Evolution of a complex anti-predator niche construction in a physical 2D predator-prey simulation and a feature analysis of defensive structures using a deep auto-encoder
Naoaki Chiba, Reiji Suzuki, Takaya Arita
niche construction, evolution, physically simulated environment, complexity, deep learning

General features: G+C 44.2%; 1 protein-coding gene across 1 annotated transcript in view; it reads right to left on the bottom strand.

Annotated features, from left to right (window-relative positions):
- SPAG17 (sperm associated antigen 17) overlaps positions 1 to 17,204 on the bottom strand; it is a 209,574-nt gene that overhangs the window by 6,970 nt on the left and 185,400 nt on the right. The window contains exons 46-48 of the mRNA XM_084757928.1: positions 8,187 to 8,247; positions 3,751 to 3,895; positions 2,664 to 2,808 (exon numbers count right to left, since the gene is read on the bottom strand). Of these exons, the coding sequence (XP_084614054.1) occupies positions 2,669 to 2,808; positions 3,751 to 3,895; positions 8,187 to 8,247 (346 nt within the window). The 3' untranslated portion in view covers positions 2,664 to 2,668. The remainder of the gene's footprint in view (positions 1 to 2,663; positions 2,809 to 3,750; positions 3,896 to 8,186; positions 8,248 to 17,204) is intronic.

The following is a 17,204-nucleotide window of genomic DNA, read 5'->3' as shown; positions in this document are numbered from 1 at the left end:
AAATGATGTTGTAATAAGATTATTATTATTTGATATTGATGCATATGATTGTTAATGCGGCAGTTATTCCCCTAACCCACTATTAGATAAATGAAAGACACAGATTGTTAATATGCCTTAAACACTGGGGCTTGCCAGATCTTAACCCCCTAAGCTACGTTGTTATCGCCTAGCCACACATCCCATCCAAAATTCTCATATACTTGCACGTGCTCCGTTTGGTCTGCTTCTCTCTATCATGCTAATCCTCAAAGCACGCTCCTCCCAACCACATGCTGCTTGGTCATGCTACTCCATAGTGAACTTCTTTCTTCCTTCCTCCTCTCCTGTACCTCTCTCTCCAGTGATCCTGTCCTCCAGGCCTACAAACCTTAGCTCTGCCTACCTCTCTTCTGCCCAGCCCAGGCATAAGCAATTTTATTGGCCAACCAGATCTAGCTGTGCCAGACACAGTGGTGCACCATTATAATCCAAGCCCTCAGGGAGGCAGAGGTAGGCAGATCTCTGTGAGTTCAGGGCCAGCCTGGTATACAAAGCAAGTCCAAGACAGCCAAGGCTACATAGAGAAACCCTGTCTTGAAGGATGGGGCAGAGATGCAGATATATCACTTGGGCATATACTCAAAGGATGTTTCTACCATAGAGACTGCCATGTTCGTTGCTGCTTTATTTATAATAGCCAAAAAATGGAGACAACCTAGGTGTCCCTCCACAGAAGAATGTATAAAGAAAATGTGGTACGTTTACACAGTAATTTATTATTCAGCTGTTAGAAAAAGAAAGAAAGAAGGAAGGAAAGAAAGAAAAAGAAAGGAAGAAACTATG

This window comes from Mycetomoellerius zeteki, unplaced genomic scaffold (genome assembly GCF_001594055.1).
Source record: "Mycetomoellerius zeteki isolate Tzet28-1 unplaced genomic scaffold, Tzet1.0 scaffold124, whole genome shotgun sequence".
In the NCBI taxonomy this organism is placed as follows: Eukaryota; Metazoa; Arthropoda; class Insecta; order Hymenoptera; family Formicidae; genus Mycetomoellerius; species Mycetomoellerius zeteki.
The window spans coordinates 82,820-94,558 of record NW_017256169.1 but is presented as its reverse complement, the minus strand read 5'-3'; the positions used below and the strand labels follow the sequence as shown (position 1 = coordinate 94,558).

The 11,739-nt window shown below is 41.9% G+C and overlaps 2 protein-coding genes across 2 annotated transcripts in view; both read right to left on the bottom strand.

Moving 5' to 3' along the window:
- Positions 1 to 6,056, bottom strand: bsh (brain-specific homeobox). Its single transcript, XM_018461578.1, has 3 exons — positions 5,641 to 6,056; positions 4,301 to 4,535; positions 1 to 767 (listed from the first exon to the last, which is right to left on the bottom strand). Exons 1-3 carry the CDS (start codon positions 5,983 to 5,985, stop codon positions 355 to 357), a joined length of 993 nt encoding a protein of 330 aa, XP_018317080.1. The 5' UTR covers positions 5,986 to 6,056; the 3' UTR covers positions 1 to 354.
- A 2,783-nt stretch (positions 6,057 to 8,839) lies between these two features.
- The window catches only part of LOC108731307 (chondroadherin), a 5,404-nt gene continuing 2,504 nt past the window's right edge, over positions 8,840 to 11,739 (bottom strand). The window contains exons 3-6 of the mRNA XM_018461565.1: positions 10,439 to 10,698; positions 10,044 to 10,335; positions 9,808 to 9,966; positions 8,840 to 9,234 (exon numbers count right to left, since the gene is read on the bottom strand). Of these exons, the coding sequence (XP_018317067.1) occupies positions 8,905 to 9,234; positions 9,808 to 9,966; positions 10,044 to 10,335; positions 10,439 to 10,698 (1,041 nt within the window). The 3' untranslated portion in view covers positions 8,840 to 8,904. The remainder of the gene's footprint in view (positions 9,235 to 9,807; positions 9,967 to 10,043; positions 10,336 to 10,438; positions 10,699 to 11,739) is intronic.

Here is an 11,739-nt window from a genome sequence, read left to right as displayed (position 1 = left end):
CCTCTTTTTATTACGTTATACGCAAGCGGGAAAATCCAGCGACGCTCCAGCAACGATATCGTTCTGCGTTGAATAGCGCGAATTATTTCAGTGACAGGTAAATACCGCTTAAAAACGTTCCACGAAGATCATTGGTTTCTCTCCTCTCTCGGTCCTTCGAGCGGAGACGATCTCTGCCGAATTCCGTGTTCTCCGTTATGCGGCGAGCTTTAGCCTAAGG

Niche construction is a process in which organisms modify the selection pressures on themselves and others through their ecological activities. While effects of niche construction on evolution have been discussed using simple theoretical models, not much is known about the evolution of complex and physically-grounded niche construction such as beaver dams. Our purpose is to clarify what conditions and what kind of complex and various niche-constructing behaviors evolve in physically-grounded environments. We focus on a predator-prey relationship because it is one of the most fundamental ecological relationships among species and had brought about a wide variety of anti-predator adaption. We constructed an evolutionary model in which a prey has to prevent itself from being captured by a predator through construction of a structure composed of objects in a 2D physically simulated environment using the LiquidFun. Moreover, we used a deep learning technique for further analysis of emerged adaptive structures. We show that there was a large diversity in the emerged adaptive structure in the case that the number of available resources was intermediate. It also turned out that there was a positive relationship between the number of available resources and the average fitness. The detailed analysis shows that there were three typical types of adaptive structures. A “shell strategy” encloses the whole body of a prey with many objects, while “barnacles strategy” encloses it by moving toward left and using objects and field tiles. A“wall strategy” creates a tall wall between a prey and a predator.